Old PowerShell modules vs Microsoft Graph SDK and MSAL vs ADAL

Two main thigs that I want to concentrate in this post are ADAL deprecation and Graph PowerShell but also little bit about tokens.

Microsoft is deprecating ADAL and Azure AD Graph

Just as a reminder to all who it concerns. Microsoft is deprecating ADAL and Azure AD Graph in June 2022. The notification all over the portals.

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Installing MS Graph modules

Connecting to Graph with PowerShell

First you need to connect and consent permissions to Graph API.

And a familiar sign-in prompt will appear, when signed in select “Consent on behalf of your organization”

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MS Graph App registrations

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Azure AD App registrations

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Listing Enterprise application with Graph

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Why to upgrade?

Well, first of all it’s kind of mandatory but here a comparison for the differences made by Microsoft.

Security fixes beyond December, 2022Security fixes beyond December, 2022 - MSAL provides the featureSecurity fixes beyond December, 2022 - ADAL doesn't provide the feature
Proactively refresh and revoke tokens based on policy or critical events for Microsoft Graph and other APIs that support Continuous Access Evaluation (CAE).Proactively refresh and revoke tokens based on policy or critical events for Microsoft Graph and other APIs that support Continuous Access Evaluation (CAE) - MSAL provides the featureProactively refresh and revoke tokens based on policy or critical events for Microsoft Graph and other APIs that support Continuous Access Evaluation (CAE) - ADAL doesn't provide the feature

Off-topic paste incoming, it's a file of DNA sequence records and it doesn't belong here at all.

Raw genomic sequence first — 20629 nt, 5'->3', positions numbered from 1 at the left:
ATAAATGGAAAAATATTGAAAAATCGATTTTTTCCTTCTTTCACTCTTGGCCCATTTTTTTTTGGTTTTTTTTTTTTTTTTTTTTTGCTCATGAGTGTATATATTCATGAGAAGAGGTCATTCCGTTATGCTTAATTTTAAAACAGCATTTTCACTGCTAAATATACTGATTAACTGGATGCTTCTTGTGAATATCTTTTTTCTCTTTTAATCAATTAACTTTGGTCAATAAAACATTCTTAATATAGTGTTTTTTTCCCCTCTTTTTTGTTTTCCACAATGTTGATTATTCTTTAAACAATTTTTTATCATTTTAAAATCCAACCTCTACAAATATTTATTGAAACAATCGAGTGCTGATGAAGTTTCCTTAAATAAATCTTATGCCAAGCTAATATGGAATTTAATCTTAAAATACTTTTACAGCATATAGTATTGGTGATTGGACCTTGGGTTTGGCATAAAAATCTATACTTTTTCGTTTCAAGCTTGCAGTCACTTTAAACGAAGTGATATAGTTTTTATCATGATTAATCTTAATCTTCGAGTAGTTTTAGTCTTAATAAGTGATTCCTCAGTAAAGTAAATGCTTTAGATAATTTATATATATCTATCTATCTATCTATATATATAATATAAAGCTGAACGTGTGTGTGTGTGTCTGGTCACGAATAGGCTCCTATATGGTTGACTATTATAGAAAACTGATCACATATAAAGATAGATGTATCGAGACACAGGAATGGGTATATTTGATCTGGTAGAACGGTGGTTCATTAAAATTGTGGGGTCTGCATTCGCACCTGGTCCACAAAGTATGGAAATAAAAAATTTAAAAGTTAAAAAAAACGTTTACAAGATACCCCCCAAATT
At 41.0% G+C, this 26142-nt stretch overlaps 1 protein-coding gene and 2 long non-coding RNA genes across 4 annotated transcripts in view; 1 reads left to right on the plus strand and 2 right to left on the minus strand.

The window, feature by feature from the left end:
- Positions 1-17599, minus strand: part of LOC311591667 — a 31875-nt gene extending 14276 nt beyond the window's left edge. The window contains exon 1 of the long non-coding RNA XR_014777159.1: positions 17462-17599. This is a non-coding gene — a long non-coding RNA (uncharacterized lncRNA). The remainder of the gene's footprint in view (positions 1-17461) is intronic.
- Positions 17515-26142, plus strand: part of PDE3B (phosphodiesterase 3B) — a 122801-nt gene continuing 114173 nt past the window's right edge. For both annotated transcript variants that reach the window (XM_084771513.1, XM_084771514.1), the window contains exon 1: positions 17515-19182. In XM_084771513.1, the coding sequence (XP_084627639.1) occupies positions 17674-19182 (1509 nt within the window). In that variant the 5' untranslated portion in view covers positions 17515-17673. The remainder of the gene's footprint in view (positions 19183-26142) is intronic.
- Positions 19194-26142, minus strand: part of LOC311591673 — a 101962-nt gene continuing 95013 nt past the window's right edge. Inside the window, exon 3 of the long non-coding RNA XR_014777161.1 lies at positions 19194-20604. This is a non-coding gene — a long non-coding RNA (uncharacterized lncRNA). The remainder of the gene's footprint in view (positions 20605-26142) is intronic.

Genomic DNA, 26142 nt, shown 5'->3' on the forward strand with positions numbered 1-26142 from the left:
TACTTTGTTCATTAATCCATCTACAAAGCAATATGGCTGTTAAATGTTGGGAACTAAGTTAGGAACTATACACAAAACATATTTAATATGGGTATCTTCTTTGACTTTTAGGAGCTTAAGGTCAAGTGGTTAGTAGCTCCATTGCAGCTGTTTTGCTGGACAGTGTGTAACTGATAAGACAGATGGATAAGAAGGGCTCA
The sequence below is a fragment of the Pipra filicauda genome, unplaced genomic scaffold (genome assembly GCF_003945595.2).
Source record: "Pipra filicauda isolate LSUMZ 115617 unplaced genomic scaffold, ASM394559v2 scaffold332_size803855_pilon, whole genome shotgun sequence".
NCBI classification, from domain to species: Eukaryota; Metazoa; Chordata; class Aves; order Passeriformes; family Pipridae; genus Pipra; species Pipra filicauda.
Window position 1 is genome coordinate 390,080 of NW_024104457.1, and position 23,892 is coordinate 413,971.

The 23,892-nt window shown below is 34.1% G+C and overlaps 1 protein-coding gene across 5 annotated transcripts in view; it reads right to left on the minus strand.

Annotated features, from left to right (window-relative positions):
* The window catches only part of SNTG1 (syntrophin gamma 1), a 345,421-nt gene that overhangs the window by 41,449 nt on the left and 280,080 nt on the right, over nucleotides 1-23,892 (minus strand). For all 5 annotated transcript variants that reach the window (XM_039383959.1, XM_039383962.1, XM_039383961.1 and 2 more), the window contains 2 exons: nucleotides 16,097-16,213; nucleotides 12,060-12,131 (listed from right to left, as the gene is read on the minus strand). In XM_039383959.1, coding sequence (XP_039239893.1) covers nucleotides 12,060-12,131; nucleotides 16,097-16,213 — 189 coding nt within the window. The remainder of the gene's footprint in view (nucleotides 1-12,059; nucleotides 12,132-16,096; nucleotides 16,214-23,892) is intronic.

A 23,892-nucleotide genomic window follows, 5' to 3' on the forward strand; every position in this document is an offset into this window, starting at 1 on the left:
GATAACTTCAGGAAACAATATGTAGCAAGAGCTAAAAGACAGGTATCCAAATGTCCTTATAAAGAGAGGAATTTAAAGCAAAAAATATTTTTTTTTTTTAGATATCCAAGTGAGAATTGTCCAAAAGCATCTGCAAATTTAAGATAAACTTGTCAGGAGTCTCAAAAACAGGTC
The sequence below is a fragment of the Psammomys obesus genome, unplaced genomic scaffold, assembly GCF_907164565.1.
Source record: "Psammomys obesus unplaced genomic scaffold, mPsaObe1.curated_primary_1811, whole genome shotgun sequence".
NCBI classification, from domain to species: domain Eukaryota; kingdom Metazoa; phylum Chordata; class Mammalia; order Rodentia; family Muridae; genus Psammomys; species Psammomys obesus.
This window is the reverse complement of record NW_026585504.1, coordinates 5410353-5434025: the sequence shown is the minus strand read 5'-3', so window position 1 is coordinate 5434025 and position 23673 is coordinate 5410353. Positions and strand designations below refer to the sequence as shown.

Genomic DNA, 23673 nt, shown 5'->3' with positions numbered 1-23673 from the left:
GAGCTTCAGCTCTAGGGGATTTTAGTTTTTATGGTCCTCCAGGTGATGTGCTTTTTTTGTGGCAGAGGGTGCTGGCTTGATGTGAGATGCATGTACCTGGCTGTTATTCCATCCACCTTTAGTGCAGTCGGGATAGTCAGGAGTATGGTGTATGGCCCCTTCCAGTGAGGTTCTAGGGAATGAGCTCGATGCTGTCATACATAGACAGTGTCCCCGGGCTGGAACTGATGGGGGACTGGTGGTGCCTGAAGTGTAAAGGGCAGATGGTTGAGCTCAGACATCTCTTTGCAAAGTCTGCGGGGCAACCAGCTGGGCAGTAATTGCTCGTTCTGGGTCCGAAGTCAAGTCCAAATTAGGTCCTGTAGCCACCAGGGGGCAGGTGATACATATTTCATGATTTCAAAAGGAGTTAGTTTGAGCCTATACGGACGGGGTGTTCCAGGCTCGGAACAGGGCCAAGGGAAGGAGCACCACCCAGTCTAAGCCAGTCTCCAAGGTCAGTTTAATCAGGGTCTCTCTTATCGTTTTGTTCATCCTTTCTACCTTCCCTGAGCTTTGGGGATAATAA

Standards compliant with OAuth v2.0 and OpenID Connect (OIDC)Standards compliant with OAuth v2.0 and OpenID Connect (OIDC) - MSAL provides the featureStandards compliant with OAuth v2.0 and OpenID Connect (OIDC) - ADAL doesn't provide the feature
User accounts and experiences
Azure Active Directory (Azure AD) accountsAzure Active Directory (Azure AD) accounts - MSAL provides the featureAzure Active Directory (Azure AD) accounts - ADAL provides the feature
Microsoft account (MSA)Microsoft account (MSA) - MSAL provides the featureMicrosoft account (MSA) - ADAL doesn't provide the feature
Azure AD B2C accountsAzure AD B2C accounts - MSAL provides the featureAzure AD B2C accounts - ADAL doesn't provide the feature
Best single sign-on experienceBest single sign-on experience - MSAL provides the featureBest single sign-on experience - ADAL doesn't provide the feature
Proactive token renewalProactive token renewal - MSAL provides the featureProactive token renewal - ADAL doesn't provide the feature
ThrottlingThrottling - MSAL provides the featureThrottling - ADAL doesn't provide the feature

Get the list of application using ADAL

Basically you are sending your Azure AD sign-in logs to Monitor (Azure Monitor) and then use a Monitor workbooks to get apps that authenticate thru ADAL.

App migration planning checklist

Step 1: Review the differences between the APIs